AFC will bring DSA to the mainstream as it becomes the de facto method for enabling outdoor and higher power unlicensed operations in the 6 GHz band in countries around the world. Already the United States, Canada, and the Republic of Korea have decided on AFC (or K-FC as it is known in South Korea) for SP in 6 GHz. Their leadership is being closely watched by policymakers and regulators in other countries, with a number having requested industry input on AFC enablement of SP in just the last 6 months, including Australia, Malaysia, Mexico, New Zealand, and Saudi Arabia – underscoring AFC’s growing global momentum. And unlike the TVWS experience, the market for AFC services and SP operations has been primed by the already established and fast-growing ecosystem of LPI devices, which includes residential APs, Enterprise APs, notebooks/laptops, tablets, smartphones, IoT devices, and Smart TVs as well as other consumer electronics. We’ve never seen this kind of widespread excitement and anticipation for dynamic spectrum access before, and it will help catalyze rapid adoption of AFC at an unprecedented scale.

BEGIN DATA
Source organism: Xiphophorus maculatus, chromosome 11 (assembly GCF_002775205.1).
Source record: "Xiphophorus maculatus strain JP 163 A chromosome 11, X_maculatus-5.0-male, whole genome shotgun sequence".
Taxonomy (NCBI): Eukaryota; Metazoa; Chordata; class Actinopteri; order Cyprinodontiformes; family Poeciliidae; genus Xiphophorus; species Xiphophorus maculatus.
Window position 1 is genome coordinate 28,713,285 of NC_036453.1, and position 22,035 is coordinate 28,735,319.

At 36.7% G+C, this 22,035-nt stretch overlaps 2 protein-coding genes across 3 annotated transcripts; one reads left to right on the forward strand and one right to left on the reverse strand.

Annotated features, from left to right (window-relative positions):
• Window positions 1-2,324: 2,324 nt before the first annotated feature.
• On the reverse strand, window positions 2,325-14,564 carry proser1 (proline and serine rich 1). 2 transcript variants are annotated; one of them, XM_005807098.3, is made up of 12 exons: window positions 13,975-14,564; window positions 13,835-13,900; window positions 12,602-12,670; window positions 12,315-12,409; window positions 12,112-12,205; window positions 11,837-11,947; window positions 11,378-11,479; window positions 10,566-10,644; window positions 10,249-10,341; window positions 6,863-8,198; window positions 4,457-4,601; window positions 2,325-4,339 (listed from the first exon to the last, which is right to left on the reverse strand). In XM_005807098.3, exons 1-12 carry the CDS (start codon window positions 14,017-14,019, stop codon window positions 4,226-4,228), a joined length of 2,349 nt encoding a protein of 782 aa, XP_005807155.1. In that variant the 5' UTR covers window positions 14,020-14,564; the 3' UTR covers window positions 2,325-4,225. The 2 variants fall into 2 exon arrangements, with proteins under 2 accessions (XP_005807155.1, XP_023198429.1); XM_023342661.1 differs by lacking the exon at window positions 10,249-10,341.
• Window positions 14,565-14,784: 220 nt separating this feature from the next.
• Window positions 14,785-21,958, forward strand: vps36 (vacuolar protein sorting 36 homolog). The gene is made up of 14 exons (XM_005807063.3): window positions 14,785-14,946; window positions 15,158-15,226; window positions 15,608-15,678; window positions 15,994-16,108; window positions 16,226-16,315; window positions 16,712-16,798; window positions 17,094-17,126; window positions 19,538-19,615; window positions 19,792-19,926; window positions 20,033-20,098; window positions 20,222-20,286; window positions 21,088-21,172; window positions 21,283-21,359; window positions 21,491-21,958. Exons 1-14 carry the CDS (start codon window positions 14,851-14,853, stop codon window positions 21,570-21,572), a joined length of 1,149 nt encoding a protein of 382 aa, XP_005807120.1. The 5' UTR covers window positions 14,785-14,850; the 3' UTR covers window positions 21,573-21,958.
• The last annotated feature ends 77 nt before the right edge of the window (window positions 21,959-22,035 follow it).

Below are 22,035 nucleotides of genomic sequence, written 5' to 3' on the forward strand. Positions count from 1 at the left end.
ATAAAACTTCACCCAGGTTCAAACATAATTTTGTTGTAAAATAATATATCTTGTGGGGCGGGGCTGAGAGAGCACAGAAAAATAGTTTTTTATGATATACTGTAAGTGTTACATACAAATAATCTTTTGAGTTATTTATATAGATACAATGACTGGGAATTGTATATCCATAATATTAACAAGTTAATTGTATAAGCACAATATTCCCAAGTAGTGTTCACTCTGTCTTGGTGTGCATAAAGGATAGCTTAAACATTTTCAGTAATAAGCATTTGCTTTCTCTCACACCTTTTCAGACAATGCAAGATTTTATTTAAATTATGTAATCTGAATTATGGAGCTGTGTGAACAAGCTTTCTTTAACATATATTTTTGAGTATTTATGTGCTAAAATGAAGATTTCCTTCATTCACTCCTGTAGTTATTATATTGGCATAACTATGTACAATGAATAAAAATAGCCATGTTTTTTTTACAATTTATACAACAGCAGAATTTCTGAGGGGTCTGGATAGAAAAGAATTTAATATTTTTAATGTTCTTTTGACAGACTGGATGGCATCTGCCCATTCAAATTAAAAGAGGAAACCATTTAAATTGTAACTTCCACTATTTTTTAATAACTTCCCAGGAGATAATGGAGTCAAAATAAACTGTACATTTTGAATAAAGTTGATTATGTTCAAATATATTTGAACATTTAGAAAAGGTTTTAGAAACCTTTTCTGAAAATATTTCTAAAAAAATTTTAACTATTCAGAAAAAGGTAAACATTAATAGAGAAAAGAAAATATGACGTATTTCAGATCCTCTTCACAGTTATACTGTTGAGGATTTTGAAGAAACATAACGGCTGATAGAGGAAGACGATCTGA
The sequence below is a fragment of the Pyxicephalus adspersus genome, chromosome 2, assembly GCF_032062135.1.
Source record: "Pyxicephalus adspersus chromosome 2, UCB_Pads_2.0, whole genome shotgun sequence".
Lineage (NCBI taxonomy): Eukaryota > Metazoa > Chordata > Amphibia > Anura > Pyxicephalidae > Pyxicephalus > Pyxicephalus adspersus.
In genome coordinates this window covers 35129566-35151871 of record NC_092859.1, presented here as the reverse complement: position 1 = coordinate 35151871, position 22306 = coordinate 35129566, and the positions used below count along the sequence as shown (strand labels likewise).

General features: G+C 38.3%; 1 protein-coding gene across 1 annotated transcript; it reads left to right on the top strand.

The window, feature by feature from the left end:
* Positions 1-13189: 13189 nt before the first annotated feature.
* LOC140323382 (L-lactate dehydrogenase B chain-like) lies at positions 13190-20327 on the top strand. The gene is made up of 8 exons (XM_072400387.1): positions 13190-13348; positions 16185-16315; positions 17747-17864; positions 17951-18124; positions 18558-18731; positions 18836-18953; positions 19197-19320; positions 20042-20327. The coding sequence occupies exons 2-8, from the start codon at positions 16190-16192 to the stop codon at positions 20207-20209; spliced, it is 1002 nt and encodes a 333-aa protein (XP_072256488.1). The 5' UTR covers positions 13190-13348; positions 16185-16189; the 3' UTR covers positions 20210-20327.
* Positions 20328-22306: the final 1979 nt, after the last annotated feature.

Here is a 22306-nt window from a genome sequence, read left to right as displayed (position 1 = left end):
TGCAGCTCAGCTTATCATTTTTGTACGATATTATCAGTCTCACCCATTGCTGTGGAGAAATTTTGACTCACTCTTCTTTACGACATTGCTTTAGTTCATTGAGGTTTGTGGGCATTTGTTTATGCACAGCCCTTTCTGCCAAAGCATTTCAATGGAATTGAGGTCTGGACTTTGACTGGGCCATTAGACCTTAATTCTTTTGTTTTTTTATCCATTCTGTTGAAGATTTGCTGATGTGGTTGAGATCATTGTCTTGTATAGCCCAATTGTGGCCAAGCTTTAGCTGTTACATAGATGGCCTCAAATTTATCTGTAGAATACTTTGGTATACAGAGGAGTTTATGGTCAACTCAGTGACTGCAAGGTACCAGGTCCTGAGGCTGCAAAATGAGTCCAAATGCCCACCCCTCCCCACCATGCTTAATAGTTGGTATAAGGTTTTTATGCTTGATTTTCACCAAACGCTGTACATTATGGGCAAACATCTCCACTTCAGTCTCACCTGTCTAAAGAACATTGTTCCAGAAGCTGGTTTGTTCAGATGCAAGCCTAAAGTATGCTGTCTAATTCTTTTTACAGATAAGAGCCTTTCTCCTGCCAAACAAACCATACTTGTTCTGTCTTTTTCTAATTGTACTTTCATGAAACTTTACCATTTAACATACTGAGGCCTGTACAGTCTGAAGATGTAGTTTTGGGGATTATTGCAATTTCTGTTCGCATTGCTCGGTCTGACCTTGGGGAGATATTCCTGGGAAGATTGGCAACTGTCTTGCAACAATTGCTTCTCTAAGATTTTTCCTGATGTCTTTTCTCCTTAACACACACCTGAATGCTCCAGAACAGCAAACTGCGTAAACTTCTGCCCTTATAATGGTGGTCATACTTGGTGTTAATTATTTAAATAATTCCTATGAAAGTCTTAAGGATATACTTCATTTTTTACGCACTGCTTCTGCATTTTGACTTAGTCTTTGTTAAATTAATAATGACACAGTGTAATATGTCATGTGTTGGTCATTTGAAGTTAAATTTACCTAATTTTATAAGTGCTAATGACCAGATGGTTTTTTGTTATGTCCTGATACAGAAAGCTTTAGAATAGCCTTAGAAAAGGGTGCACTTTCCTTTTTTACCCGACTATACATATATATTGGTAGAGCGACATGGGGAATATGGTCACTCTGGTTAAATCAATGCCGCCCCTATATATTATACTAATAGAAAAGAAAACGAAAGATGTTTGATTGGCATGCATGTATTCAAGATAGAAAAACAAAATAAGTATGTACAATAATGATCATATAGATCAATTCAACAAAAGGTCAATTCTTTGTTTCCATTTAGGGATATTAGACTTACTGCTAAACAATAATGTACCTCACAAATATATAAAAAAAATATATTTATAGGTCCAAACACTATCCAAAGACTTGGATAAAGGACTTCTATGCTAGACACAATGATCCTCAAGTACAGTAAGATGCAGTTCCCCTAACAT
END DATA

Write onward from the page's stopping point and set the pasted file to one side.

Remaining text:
Industry efforts to bring AFC into service

Industry has been hard at work preparing for the arrival of AFC, with the Wi-Fi Alliance and the Wireless Innovation Forum (WInnForum) launching major 6 GHz programs soon after the FCC’s 6 GHz Report & Order back in April 2020. Both of these programs have seen broad and sustained participation from a large variety of industry sectors. As an example, the interface specification of the Wi-Fi Alliance’s AFC Task Group was the consensus product of input and participation from over 160 people from 64 different companies. HPE Aruba has been a leader in these industry efforts, with folks from our CTO office serving as Vice-Chair of the Wi-Fi Alliance’s AFC Task Group and also serving on the Steering Group of the WInnForum’s 6 GHz Committee.

                   

Wi-Fi Alliance and WInnForum

At a high level, the focus of the work at the Wi-Fi Alliance and WInnForum can be summarized as follows:

The Wi-Fi Alliance AFC Task Group:

  • Defined the protocol interface and message types that will be used between the AFC and the SP access point